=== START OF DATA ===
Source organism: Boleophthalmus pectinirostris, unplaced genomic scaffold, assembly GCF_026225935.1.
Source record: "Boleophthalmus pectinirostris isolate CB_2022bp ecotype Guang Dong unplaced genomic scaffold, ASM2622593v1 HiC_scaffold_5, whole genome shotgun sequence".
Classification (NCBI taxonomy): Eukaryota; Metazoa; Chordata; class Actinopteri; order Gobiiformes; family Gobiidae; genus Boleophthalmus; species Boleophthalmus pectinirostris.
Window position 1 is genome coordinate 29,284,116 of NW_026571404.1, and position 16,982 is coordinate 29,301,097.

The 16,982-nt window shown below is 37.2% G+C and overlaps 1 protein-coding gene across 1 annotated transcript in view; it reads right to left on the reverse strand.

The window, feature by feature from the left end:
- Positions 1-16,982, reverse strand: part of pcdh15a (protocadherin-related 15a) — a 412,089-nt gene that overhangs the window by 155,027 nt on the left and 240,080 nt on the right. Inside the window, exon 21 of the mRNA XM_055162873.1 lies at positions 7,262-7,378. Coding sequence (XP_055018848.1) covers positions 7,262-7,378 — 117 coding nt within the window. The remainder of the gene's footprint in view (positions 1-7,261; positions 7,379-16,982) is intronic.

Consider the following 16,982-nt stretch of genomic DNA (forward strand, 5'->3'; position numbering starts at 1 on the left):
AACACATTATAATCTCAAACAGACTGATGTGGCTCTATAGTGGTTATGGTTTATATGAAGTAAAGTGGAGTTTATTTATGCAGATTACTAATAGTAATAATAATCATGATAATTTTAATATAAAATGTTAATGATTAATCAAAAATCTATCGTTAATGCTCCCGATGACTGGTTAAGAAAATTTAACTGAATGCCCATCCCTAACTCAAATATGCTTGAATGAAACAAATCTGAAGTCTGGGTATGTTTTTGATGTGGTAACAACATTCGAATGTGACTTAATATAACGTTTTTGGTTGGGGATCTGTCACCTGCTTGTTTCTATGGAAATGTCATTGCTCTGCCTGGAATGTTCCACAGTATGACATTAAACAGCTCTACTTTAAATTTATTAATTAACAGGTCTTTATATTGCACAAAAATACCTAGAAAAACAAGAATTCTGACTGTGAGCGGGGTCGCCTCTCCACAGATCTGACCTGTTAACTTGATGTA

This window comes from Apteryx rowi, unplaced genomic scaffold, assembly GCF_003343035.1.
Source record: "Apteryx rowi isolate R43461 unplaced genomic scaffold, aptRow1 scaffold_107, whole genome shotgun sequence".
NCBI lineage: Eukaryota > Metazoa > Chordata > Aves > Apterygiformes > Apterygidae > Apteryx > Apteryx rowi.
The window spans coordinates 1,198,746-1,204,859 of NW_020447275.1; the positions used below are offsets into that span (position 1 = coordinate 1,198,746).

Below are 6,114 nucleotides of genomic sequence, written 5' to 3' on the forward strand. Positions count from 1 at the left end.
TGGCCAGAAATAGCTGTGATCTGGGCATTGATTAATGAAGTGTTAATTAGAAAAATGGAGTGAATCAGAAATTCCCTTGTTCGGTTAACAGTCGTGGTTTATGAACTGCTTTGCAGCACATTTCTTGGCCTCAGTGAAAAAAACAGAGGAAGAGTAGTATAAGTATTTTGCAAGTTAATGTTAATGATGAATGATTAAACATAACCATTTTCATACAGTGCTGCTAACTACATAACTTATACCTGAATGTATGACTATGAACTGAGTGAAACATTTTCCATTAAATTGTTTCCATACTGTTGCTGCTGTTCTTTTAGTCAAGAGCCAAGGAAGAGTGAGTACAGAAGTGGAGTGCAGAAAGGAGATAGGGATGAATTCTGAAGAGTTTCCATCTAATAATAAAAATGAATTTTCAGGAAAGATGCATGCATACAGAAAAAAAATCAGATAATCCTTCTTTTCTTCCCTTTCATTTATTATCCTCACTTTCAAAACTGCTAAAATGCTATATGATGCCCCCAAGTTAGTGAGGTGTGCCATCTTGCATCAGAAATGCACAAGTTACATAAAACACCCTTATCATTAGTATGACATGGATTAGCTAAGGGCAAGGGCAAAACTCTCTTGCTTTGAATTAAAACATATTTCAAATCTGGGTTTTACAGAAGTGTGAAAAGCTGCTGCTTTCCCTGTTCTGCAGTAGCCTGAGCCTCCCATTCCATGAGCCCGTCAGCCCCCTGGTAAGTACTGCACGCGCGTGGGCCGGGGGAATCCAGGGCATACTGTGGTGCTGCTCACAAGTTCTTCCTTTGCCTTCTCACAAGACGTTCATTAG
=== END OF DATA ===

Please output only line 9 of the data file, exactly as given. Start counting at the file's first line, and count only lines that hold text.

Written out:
AACACATTATAATCTCAAACAGACTGATGTGGCTCTATAGTGGTTATGGTTTATATGAAGTAAAGTGGAGTTTATTTATGCAGATTACTAATAGTAATAATAATCATGATAATTTTAATATAAAATGTTAATGATTAATCAAAAATCTATCGTTAATGCTCCCGATGACTGGTTAAGAAAATTTAACTGAATGCCCATCCCTAACTCAAATATGCTTGAATGAAACAAATCTGAAGTCTGGGTATGTTTTTGATGTGGTAACAACATTCGAATGTGACTTAATATAACGTTTTTGGTTGGGGATCTGTCACCTGCTTGTTTCTATGGAAATGTCATTGCTCTGCCTGGAATGTTCCACAGTATGACATTAAACAGCTCTACTTTAAATTTATTAATTAACAGGTCTTTATATTGCACAAAAATACCTAGAAAAACAAGAATTCTGACTGTGAGCGGGGTCGCCTCTCCACAGATCTGACCTGTTAACTTGATGTA